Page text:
CBI raids human rights defender Harsh Mander’s NGO, office and residence; no arrest made 

Today morning the Central Bureau of Investigation raided the office and residence of Harsh Mander after the ministry of home affairs had last year recommended an inquiry for the alleged violation of the Foreign Contribution (Regulation) Act by his non-governmental organisation Aman Biradari Trust.

TODAY, the Central Bureau of Investigation (CBI) raided the office and residence of human rights defender, advocate, activist and former Indian Administrative Service officer Harsh Mander in Delhi.

Reportedly, the raids were made in connection with the foreign funding allegations under the Foreign Contribution (Regulation) Act, 2010 (FCRA) against Mander’s non-government organisation Aman Biradari Trust.

The FCRA registration allows the organisation to access foreign funding.

In 2002, after the Gujarat pogrom, Mander left government service and became a social activist. He founded the trust soon after that.

The trust works to provide livelihood legal support, and constitutional knowledge to people from different religions, castes and communities. It attempts to foster communal harmony and is a “people’s campaign for a secular, peaceful, just and humane world”.

Last March, the Union ministry of home affairs recommended a CBI inquiry into the trust for an allegation of violation of provisions of the FCRA.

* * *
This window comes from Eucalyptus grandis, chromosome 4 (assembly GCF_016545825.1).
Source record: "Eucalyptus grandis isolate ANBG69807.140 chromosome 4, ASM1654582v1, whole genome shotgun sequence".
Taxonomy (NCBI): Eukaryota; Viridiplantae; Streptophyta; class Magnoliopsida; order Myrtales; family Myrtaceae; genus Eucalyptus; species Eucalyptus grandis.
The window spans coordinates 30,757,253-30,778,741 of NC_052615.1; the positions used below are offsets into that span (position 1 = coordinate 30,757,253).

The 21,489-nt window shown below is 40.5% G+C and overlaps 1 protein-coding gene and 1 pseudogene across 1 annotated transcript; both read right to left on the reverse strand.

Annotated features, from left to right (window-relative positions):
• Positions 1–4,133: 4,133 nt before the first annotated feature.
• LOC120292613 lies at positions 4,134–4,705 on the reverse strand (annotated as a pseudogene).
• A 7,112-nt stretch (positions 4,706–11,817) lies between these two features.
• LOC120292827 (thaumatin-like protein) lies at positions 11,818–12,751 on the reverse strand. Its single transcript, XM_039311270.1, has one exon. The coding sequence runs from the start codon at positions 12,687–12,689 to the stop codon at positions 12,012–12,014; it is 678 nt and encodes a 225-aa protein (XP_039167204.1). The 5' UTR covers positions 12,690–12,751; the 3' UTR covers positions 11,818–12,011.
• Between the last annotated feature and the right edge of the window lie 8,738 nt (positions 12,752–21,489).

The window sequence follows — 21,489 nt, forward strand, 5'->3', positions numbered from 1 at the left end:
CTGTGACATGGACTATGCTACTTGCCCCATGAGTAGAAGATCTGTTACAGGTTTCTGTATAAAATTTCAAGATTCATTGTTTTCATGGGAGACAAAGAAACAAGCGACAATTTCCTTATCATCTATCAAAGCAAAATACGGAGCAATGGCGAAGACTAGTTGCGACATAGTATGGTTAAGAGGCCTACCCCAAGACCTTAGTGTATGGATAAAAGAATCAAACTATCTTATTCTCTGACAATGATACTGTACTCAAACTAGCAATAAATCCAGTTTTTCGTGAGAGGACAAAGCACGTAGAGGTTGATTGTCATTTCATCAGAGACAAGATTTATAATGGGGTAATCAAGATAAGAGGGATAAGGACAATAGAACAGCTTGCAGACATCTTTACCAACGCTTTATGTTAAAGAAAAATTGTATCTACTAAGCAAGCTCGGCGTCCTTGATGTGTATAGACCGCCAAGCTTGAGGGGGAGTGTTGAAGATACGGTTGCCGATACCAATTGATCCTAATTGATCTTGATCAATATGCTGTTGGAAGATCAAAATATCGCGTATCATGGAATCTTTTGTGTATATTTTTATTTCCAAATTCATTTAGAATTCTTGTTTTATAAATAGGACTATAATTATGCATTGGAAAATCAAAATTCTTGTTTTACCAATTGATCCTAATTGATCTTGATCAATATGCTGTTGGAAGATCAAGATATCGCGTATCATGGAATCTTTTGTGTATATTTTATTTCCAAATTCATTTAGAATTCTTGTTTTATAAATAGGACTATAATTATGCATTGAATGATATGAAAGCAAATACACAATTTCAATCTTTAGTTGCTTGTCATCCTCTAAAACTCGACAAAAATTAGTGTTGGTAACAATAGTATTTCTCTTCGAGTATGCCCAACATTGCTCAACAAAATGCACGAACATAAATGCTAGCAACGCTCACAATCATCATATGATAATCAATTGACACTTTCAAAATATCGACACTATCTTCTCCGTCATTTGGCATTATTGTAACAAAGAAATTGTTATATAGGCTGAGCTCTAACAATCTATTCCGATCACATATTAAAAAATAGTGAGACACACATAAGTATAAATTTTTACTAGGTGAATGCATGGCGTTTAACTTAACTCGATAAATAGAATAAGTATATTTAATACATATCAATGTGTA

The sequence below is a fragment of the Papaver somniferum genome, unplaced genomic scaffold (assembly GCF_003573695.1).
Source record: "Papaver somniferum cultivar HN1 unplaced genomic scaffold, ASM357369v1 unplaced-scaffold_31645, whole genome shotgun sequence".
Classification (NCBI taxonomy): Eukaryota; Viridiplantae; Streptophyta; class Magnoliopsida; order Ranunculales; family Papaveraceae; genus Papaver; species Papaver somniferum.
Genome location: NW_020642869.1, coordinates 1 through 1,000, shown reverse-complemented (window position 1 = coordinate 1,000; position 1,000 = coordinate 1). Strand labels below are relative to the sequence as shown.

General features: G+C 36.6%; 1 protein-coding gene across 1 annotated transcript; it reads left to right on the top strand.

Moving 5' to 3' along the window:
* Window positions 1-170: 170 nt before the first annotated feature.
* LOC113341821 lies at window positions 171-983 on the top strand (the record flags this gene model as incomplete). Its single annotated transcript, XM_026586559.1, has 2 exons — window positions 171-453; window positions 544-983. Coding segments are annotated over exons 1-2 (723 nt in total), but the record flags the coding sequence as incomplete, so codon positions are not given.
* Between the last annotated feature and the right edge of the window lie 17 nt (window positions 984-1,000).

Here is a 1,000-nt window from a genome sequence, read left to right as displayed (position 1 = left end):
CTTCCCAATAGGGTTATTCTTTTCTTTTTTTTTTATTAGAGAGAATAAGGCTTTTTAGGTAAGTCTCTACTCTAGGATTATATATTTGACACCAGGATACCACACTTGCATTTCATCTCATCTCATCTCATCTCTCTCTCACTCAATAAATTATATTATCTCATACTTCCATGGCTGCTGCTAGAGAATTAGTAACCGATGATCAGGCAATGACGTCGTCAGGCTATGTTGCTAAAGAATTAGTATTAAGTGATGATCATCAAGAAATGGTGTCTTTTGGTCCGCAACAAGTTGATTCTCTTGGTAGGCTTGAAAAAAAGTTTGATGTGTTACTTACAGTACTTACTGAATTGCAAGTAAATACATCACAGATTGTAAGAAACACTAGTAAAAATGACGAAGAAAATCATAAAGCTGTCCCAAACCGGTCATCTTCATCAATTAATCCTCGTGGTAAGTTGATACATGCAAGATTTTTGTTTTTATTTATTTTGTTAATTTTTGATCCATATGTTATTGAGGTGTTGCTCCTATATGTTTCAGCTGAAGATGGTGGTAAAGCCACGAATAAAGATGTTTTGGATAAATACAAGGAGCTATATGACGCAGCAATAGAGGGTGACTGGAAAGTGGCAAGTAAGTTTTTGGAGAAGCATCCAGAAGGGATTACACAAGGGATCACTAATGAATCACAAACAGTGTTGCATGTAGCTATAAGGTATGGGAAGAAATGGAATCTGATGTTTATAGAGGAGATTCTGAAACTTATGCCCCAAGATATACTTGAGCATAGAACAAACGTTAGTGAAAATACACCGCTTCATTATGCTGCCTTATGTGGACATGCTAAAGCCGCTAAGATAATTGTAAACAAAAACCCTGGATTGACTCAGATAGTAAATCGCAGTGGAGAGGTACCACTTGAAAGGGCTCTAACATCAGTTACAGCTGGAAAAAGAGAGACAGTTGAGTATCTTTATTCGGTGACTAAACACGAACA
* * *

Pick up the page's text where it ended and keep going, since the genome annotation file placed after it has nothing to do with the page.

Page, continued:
As per reports, the CBI has not made any arrests. However, it has seized documents from his residence and office.

About FCRA

Activists have alleged that the FCRA is increasingly being invoked to suppress activism led by civil society organisations against the ruling government.

In the recent past, FCRA licences of over 5,000 organisations, including Oxfam India, the Oxfam India Trust, Missionaries of Charity, Independent and Public Spirited Media Foundation, Centre for Policy Research, Jamia Milia Islamia, Indian Social Action Forum, Lawyers Collective, Sabrang Trust, Greenpeace India, Amnesty International India, the Indian Medical Association, the India Islamic Cultural Centre and the Indira Gandhi National Centre for Arts have either been cancelled, not renewed, or suspended.

In 2017, the Finance Bill, was introduced, by which an amendment to the FCRA was made to introduce the electoral bond scheme through which political parties would receive funding.

As per statistics, between 2018 and 2022, 1,827 organisations were found to violate the FCRA provisions by the Union government.

In 2016, three United Nations human rights experts expressed their concerns over the FCRA being increasingly invoked to “obstruct civil society’s access to foreign funding” and stated that the law fails to comply with the “international human rights norms and standards”.